Tuesday, 13 July 2010

Thanapara Swallows

7th July 2010
After a 6 hour train journey, an hours bumpy ride, an amazing dinner and a few more vodka’s late last night we finally got to bed.

Early morning walk around Thanapara Swallows village, it could not be more different to the all consuming hum of Dhaka. It is silent, the only noise is the occasional bleat of a goat and women asking you to join them for breakfast (chilli in the morning….)

Thanapara Swallows does most of the textile and garment production process within the compact grounds. They have bobbiners, dyers, weavers, tailors and embroiderers all working by hand to create the amazing products that they export. Everything they make is handmade, nothing is electricity operated. The tailors use treadle singers, the embroiderers only use hand, the bobbining is done by wheel and the weavers all use hand operated looms.

The vast majority of the people employed by Swallows are women, even weaving which is a male profession is done by women here. It is exciting for me to finally see this, having worked at People Tree for 2 years and emailed Santo (the lovely production/sampling coordinator) almost every day – it is great to meet him and everyone that works here.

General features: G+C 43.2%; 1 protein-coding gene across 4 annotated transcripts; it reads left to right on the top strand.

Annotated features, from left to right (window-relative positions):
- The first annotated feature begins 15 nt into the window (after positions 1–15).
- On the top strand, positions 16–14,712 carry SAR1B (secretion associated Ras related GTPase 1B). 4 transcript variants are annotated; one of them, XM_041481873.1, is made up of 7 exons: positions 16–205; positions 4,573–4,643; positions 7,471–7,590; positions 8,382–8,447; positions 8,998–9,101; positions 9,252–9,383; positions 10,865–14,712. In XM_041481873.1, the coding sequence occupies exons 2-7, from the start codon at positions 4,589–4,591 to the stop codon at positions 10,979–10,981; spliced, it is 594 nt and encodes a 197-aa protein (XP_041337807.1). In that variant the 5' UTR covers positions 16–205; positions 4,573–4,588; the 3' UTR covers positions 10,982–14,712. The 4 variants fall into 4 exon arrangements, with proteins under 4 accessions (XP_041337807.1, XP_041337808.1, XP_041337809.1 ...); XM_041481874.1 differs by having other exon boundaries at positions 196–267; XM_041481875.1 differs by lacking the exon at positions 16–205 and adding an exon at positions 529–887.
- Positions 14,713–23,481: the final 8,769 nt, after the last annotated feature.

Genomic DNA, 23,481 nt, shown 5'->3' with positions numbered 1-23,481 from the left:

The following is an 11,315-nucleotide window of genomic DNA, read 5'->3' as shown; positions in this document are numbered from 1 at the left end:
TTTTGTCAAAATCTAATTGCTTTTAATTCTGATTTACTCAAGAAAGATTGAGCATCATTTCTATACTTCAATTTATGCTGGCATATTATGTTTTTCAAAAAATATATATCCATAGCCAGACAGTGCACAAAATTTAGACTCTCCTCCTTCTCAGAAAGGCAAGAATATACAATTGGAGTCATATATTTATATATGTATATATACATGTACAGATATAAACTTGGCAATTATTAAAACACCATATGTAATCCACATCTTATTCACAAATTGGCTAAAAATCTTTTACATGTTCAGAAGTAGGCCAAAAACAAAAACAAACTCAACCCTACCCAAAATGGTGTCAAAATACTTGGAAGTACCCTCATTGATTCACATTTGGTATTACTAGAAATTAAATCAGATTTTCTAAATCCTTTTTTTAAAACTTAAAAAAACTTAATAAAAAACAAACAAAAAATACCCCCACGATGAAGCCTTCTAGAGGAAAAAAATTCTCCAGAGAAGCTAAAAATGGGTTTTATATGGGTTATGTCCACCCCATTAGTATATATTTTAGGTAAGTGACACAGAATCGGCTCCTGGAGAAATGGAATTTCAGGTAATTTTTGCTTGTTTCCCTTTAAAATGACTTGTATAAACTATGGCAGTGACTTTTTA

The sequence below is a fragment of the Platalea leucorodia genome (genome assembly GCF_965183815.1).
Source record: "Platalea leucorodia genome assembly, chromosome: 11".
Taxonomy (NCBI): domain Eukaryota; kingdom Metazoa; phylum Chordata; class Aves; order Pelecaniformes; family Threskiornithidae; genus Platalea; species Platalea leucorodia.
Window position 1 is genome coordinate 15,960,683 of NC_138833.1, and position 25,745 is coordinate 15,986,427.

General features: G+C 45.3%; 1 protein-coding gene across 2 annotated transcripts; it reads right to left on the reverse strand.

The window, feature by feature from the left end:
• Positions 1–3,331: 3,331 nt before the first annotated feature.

I went to visit the embroidery team, and got stopped by a woman who wanted to give me a gift. She had made me a friendship band – it is very funky. I sat down with the women and they set about trying to tie it on my wrist (proved impossible by my incredibly sticky arm).

As these women live in the country side, they are still close to their families. This support is invaluable as the children are all looked after well and go to school right next to where their mothers work. Also living in the country side means they are able to grow many of their own vegetables and fruit, which all tastes amazing as I found out when offered a pomegranate straight from the tree. It seems almost too good to be true.

We also looked around the Swallows school, where the children never stop getting excited to be able to beam “Hallo” to the shiny white faces peeping into their classrooms. They mainly study Bangla, English and Maths. Next door is the childcare centre, where the women that work at Swallows are able to leave their babies and toddlers whilst they work. Being able to leave their children in responsible care gives them so much more freedom to be able to earn money.

In the evening, we took a boat ride along the Ganges. It was the perfect way to end such a perfect day.

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